1. Review the Condominium Documents.

An electric vehicle charging station (EVCS) will likely need to be located on the common elements or be hooked up to common elements. The condominium documents almost always require Board approval before a co-owner can make a modification to the common elements. The Board should review the condominium documents to determine the proper procedure for handling a common element modification request. Prior to making any determination, the Board should review the EVCS product specifications, building plans and any other information the Board believes will be pertinent to its decision. The Board may want to discuss the request with an engineer or other building professional as well. There may be aesthetic, monetary or safety reasons that may preclude a Board from allowing an EVCS. Some states such as California have laws that indicate charging stations must be allowed, subject to reasonable restrictions; however, Michigan is currently not one of them.

2. Enter into a Written Modification Agreement.

If the Board has authority to grant a common element modification request and desires to do so, the co-owner and the Board should enter into a written agreement setting forth the terms by which the charging station will be allowed. The Board should consult with the Association’s attorney and have the attorney draft the modification agreement.  The modification agreement should be recorded in the Register of Deeds and be kept as part of the Association’s permanent books and records.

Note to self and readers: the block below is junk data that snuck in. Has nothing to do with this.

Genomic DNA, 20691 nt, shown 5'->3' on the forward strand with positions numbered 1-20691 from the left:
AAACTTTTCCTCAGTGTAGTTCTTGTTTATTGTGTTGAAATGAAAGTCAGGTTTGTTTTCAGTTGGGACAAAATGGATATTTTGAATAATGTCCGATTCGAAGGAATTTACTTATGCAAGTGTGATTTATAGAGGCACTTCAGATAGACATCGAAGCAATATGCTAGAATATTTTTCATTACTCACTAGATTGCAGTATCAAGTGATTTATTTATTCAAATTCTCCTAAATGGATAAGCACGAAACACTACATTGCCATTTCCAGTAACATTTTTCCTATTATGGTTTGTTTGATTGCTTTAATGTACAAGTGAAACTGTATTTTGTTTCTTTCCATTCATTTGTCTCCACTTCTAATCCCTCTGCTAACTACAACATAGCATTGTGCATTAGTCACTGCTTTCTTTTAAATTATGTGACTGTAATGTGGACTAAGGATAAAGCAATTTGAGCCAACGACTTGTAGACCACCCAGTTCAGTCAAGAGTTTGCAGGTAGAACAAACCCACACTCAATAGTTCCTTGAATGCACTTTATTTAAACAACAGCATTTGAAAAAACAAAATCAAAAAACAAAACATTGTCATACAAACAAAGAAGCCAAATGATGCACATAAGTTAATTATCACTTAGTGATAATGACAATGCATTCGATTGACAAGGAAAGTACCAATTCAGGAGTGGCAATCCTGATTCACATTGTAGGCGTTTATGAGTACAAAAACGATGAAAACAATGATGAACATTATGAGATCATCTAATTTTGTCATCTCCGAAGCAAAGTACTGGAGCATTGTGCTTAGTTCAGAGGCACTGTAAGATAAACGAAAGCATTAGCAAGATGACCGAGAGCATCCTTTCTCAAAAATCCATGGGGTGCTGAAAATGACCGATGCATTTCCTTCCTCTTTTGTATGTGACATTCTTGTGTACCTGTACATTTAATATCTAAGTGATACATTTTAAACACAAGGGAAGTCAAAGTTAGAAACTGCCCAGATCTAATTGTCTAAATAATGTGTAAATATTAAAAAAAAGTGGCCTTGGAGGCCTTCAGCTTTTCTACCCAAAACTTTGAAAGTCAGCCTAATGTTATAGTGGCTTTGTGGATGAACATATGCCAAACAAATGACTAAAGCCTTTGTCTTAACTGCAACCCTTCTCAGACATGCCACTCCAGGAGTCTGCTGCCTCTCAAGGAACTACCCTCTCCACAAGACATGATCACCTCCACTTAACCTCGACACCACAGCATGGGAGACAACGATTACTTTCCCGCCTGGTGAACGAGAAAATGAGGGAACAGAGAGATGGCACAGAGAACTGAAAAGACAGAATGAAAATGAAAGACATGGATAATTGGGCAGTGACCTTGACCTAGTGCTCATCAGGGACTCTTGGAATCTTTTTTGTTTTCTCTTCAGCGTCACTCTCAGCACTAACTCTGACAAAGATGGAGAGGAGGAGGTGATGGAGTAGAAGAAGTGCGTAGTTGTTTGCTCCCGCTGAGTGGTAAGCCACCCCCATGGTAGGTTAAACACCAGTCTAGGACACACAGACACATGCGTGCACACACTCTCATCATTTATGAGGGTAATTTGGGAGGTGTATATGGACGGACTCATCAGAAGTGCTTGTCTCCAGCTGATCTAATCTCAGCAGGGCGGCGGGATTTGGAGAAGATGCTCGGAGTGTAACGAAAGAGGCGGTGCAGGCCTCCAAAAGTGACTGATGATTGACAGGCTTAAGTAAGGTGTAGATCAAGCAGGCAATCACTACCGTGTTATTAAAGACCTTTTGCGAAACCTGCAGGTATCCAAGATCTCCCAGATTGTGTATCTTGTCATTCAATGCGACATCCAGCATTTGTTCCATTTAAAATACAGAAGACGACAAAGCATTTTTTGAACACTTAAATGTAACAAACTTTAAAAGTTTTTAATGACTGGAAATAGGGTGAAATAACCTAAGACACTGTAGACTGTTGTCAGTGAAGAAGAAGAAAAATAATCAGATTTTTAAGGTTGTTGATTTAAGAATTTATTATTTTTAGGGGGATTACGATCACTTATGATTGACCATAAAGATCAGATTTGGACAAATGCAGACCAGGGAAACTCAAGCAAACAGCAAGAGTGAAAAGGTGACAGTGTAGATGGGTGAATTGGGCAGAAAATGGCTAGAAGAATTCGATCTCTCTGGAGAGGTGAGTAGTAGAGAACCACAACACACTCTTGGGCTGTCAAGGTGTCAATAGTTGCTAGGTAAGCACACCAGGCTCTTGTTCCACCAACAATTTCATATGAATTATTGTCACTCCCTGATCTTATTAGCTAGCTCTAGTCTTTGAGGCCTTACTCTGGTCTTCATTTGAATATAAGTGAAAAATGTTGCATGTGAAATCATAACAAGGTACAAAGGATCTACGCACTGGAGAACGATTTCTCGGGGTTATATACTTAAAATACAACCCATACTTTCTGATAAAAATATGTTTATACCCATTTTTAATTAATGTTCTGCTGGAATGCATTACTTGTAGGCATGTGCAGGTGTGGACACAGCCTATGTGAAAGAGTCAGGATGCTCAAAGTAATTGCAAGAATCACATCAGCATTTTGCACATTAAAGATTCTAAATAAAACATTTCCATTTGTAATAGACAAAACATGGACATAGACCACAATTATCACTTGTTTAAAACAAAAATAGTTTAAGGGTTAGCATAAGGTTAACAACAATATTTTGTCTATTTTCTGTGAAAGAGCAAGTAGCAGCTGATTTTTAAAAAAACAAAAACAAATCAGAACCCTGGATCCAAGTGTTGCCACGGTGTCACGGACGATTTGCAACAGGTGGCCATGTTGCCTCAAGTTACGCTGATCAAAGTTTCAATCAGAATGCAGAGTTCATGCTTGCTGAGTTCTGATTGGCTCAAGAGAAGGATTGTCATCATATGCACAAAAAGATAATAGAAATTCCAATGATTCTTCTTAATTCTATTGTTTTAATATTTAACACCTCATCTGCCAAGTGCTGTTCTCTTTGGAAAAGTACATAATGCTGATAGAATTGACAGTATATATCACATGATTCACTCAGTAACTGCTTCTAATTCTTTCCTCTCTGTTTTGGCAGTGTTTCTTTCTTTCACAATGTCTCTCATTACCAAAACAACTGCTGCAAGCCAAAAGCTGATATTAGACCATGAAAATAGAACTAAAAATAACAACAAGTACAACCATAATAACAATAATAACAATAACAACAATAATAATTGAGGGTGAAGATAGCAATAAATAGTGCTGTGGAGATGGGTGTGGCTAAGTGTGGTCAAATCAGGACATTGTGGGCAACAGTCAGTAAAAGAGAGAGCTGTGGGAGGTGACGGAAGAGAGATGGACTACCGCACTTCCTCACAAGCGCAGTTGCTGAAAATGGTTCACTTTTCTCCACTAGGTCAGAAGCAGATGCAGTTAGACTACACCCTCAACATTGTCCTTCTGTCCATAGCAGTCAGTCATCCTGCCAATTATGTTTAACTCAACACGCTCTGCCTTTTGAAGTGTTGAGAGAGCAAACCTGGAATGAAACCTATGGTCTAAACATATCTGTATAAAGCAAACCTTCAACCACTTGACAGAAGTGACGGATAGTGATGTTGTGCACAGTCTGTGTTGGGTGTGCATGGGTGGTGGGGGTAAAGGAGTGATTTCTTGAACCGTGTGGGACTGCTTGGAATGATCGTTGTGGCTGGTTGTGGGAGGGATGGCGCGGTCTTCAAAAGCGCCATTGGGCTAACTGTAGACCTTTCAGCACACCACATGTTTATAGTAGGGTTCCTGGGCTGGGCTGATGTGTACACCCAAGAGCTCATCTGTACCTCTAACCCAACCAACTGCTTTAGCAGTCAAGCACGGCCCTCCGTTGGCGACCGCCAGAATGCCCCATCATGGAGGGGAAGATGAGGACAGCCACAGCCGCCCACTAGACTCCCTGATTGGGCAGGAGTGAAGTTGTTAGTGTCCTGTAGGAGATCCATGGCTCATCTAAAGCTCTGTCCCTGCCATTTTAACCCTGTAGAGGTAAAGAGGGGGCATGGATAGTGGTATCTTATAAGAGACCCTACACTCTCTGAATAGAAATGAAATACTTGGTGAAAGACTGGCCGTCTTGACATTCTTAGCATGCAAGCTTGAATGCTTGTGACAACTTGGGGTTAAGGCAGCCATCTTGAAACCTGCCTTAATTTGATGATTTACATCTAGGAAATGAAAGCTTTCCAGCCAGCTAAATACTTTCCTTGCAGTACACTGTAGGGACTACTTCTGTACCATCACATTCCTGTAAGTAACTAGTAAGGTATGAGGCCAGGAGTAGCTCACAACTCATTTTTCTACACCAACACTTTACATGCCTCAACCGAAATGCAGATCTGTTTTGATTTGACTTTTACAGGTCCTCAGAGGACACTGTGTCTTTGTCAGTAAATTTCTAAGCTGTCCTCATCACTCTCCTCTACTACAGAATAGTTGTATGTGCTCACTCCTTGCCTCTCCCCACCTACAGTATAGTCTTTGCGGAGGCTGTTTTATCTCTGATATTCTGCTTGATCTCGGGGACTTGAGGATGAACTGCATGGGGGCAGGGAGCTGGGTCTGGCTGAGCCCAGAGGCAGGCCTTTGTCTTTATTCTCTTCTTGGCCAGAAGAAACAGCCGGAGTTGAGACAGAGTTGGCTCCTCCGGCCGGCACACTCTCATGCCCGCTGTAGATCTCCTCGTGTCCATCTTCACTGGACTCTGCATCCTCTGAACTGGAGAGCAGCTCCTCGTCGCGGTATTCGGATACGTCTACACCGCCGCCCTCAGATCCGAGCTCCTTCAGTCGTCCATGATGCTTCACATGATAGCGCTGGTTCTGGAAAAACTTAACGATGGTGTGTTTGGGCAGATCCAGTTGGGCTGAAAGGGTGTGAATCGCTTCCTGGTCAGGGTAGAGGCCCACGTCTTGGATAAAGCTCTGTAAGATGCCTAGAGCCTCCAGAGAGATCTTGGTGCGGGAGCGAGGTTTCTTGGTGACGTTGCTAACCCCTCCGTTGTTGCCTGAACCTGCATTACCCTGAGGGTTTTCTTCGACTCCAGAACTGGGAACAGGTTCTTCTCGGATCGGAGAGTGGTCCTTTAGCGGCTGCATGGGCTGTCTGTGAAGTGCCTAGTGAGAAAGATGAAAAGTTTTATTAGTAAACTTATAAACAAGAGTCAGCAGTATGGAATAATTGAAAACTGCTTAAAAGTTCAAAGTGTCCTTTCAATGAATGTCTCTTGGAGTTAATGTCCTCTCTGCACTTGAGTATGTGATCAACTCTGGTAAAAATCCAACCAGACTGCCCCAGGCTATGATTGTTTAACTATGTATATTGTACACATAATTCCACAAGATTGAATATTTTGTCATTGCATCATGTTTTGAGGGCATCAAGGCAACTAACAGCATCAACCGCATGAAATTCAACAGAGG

3. What Should be Included in the Written Modification Agreement?

While not an exhaustive list, a common element modification agreement for an EVCS often addresses the following issues:

  • Has the co-owner obtained municipal approval, i.e. building permits?
  • Will a designated parking spot need to be assigned to the co-owner?
  • Who will be responsible for paying for the electricity for the EVCS and how much will be paid?
  • Who will be responsible for maintenance, repair and/or replacement of the EVCS?
  • Who will be responsible for obtaining insurance coverage on the EVCS? Who will be responsible for any damage to person or property caused by the EVCS? Will the co-owner be required to indemnify and hold harmless the Association for any damage caused by the EVCS?
  • Will the co-owner have exclusive use of the EVCS or will other co-owners have access to it?
  • Will the co-owner be required to remove the EVCS and return the common elements to their prior condition if they move?

Need assistance with preparing an EVCS modification agreement for your association? Contact us at 248.644.4433 or bmeisner@meisner-law.com.